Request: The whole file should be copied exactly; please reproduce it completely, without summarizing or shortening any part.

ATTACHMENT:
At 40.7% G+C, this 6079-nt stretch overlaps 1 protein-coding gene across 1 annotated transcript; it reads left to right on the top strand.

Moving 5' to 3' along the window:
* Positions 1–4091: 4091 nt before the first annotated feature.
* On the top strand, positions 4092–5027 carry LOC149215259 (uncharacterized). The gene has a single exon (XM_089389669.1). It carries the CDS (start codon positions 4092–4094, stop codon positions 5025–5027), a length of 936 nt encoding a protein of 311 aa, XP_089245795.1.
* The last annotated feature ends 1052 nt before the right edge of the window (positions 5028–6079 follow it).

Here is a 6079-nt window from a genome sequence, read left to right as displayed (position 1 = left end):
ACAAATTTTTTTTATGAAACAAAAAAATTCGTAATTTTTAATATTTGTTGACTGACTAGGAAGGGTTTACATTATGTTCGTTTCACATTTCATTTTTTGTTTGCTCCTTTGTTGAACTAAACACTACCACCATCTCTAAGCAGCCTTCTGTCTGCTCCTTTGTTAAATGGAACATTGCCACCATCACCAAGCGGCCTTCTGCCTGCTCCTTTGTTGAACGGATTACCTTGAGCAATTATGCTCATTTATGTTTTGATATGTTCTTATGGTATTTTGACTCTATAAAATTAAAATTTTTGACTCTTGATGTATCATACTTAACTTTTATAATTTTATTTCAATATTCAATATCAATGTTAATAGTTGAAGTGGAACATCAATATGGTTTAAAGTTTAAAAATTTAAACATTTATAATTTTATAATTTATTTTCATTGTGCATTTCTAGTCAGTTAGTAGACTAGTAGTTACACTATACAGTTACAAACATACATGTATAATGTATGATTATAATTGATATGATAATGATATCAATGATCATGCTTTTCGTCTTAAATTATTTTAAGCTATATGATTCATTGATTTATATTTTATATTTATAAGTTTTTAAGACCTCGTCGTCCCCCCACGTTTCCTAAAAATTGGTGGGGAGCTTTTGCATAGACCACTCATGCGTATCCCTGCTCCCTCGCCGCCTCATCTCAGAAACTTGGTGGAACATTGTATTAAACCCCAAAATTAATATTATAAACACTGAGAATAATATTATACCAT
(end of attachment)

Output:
At 40.7% G+C, this 6079-nt stretch overlaps 1 protein-coding gene across 1 annotated transcript; it reads left to right on the top strand.

Moving 5' to 3' along the window:
* Positions 1–4091: 4091 nt before the first annotated feature.
* On the top strand, positions 4092–5027 carry LOC149215259 (uncharacterized). The gene has a single exon (XM_089389669.1). It carries the CDS (start codon positions 4092–4094, stop codon positions 5025–5027), a length of 936 nt encoding a protein of 311 aa, XP_089245795.1.
* The last annotated feature ends 1052 nt before the right edge of the window (positions 5028–6079 follow it).

Here is a 6079-nt window from a genome sequence, read left to right as displayed (position 1 = left end):
ACAAATTTTTTTTATGAAACAAAAAAATTCGTAATTTTTAATATTTGTTGACTGACTAGGAAGGGTTTACATTATGTTCGTTTCACATTTCATTTTTTGTTTGCTCCTTTGTTGAACTAAACACTACCACCATCTCTAAGCAGCCTTCTGTCTGCTCCTTTGTTAAATGGAACATTGCCACCATCACCAAGCGGCCTTCTGCCTGCTCCTTTGTTGAACGGATTACCTTGAGCAATTATGCTCATTTATGTTTTGATATGTTCTTATGGTATTTTGACTCTATAAAATTAAAATTTTTGACTCTTGATGTATCATACTTAACTTTTATAATTTTATTTCAATATTCAATATCAATGTTAATAGTTGAAGTGGAACATCAATATGGTTTAAAGTTTAAAAATTTAAACATTTATAATTTTATAATTTATTTTCATTGTGCATTTCTAGTCAGTTAGTAGACTAGTAGTTACACTATACAGTTACAAACATACATGTATAATGTATGATTATAATTGATATGATAATGATATCAATGATCATGCTTTTCGTCTTAAATTATTTTAAGCTATATGATTCATTGATTTATATTTTATATTTATAAGTTTTTAAGACCTCGTCGTCCCCCCACGTTTCCTAAAAATTGGTGGGGAGCTTTTGCATAGACCACTCATGCGTATCCCTGCTCCCTCGCCGCCTCATCTCAGAAACTTGGTGGAACATTGTATTAAACCCCAAAATTAATATTATAAACACTGAGAATAATATTATACCAT